“I found this little booger crawling on my ‘Special’ plant that’s been growing outside”, writes this reader in her submission regarding the small, green worm-like creature pictured below. “I’m hoping you could identify it. If you have any suggestions about a natural organic product I could use to rid my ‘Special’ plant of this little creepy larva, I’d really appreciate it.” First off, we must mention that, unfortunately, the photo is not of a good enough resolution for us to zoom in on the organism and see its physical characteristics clearly. What we can make out is its green coloration, its bulbous head, and the three sets of prolegs it seems to possess.
Now, what we can do is provide an educated guess based on what we can see, and based on the context our reader provided. And in that case, we would presume that this little green “booger” is a caterpillar of some sort. As we are sure our reader is aware, caterpillars are the larval forms of butterflies and moths. At this stage of its life, the insect is incredibly hungry and must eat tremendous amounts of food in order to then undergo metamorphosis: the process of a caterpillar turning into its adult form (a butterfly or moth) inside a chrysalis of its own making.
It is very difficult to prevent caterpillars from munching on one’s outdoor plants, as that environment is much harder to control than an indoor one. The best one can do to get rid of caterpillars on outdoor plants, without using insecticides (which we never recommend anyway, and which our reader does not seem keen on anyway, given their preference for a “natural organic product”), is to spray one’s plants regularly with soapy water. This makes the stems and leaves of the plants slippery, which makes it harder for the caterpillars to get a grip when climbing the plants. Likewise, pruning is important to keeping caterpillars off one’s plants, and installing mesh barriers around one’s plants can also help with this.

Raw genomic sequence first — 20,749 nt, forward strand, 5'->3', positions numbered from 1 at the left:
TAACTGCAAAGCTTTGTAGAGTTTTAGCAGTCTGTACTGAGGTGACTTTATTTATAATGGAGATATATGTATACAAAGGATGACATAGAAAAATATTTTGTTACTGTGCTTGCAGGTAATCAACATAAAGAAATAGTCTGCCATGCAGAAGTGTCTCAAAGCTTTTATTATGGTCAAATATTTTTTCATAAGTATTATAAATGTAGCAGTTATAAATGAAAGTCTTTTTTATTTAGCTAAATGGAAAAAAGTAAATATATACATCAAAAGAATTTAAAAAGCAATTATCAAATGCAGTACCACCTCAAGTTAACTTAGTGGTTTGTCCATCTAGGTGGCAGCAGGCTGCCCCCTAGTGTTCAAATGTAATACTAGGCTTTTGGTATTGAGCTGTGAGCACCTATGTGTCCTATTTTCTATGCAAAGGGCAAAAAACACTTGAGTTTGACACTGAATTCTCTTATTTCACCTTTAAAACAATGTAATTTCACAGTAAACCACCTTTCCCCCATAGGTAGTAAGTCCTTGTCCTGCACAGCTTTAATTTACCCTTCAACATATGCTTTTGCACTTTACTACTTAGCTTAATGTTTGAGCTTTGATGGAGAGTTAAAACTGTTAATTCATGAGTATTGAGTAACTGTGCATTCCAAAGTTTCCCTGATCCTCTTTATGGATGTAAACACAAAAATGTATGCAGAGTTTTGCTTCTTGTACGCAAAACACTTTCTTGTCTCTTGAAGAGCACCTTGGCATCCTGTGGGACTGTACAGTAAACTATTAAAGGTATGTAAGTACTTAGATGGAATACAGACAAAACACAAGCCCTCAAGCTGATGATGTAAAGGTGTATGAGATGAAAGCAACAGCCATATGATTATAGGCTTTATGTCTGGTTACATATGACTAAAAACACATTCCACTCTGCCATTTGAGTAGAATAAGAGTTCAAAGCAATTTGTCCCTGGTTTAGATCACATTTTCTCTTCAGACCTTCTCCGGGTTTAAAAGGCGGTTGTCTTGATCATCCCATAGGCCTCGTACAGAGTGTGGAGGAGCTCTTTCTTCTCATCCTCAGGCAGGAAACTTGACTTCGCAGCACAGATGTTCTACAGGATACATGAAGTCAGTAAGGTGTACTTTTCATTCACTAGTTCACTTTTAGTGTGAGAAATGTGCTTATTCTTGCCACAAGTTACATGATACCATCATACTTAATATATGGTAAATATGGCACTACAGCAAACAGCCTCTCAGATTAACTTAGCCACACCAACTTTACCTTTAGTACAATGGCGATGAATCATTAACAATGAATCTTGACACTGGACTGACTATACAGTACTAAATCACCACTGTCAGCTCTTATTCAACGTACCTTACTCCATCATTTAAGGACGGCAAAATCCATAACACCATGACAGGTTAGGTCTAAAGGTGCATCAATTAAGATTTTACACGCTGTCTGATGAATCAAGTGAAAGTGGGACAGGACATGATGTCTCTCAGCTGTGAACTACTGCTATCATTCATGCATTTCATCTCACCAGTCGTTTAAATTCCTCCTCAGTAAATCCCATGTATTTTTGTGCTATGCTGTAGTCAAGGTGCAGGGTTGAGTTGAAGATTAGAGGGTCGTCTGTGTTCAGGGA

In conclusion, we think that the “little booger” our reader found crawling on her “‘Special'” plant is a caterpillar. They can definitely prove to be pests of the garden, and can defoliate one’s plants, so we understand our reader’s concerns here. Luckily, our reader seems to only have found the one caterpillar so far, which is promising. We hope that the techniques we provided for controlling caterpillar infestations prove effective, and we wish our reader the very best!
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